How to Cultivate a Better Prayer Life

May 16, 2016

“The story of Christian reformation, revival, and renaissance underscores that the darkest hour is often just before the dawn, so we should always be people of hope and prayer, not gloom and defeatism. God the Holy Spirit can turn the situation around in five minutes.” – Os Guinness

There are thousands of pastors out there who do not pray. Don’t believe me? Here are the stats: It is estimated that there are 600,000 clergy in the United States and of these Ninety-five percent do not regularly pray with their spouses. Eighty percent spend less than fifteen minutes a day in prayer. We know we should pray. We tell people we are praying for them.  We may even have a prayer list, but for the majority of us prayer is often nothing more than remembering we said we would do it or just thinking about our problems and the problems of others. I’m not judging; I’m just being honest. I certainly don’t want to add to the list of things you feel like you should be doing but don’t. I, myself, am not one of those great Christian soldiers who wake up at 4 am to spend time on my knees fervently seeking the Lord and interceding for a lost and broken world. For me the discipline of prayer is just that… a discipline. Because of this, I have learned a few things about cultivating a better prayer life.

Who Do You Trust?

As I have gotten older, I realize having prayer partners has made all the difference for me, especially in times when I feel so defeated spiritually that prayer seems like an impossible task. Because I have seen how it improves my own prayer life, I believe that it can improve yours too. Immediately, I know for some of you this presents a problem, because over half of all pastors do not have close relationships with people (sheesh, me and my stats). It takes time to cultivate relationships, and you might get burned. The good news is a lot of you are married, and spouses make great prayer partners! Remember, this is not about accountability for your sins (that’s a different thing); this is about cultivating meaningful prayer life in your walk with God.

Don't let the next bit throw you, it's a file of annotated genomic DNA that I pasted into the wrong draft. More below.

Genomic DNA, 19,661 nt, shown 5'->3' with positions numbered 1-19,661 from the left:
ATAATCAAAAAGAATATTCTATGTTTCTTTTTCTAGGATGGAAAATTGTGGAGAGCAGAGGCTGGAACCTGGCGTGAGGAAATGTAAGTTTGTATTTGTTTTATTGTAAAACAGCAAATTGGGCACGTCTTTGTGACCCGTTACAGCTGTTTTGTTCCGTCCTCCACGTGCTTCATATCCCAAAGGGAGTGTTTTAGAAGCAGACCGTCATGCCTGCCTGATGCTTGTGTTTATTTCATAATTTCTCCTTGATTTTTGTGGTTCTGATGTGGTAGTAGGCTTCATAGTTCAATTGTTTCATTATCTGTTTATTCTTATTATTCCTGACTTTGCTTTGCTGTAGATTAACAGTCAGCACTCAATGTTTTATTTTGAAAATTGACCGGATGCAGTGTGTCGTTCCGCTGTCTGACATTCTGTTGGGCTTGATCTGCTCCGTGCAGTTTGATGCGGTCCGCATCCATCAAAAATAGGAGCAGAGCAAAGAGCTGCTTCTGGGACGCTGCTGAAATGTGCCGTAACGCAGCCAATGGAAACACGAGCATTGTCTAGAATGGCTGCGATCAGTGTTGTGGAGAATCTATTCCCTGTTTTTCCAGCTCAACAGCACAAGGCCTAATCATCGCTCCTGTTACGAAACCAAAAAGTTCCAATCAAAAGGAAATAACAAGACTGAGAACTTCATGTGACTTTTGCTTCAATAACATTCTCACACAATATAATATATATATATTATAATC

Finding someone you trust is important, because prayer is an intimate thing, and it may be difficult for you to be honest in a group. Most of us revert to our prayer vocabulary when we are praying in groups, so it’s important you find people, or at least a person, so you can drop pretense. Don’t know who that could possibly be? Stop right now and pray about it. Ask God to open your eyes to who that person is right now. When He tells you, don’t question it. Just take a deep breath, and go talk to them. You’ll probably know right away if they are the person. Just keep praying till you find them.

Admit That You Have a Problem

If you are going to seek out help, you have to be vulnerable enough to admit you need help staying on top of your prayer life. I know you might feel shame admitting you are a pastor who struggles with praying, but trust me, it’s not just you. Pastors talk a big prayer game, but most of us do little more than randomly mutter things to God as we go throughout our day. If the thought of asking someone to pray with you on a regular basis is overwhelming, again, this is something you should pray about. Confess to the Lord your pride, and ask Him to help you overcome it.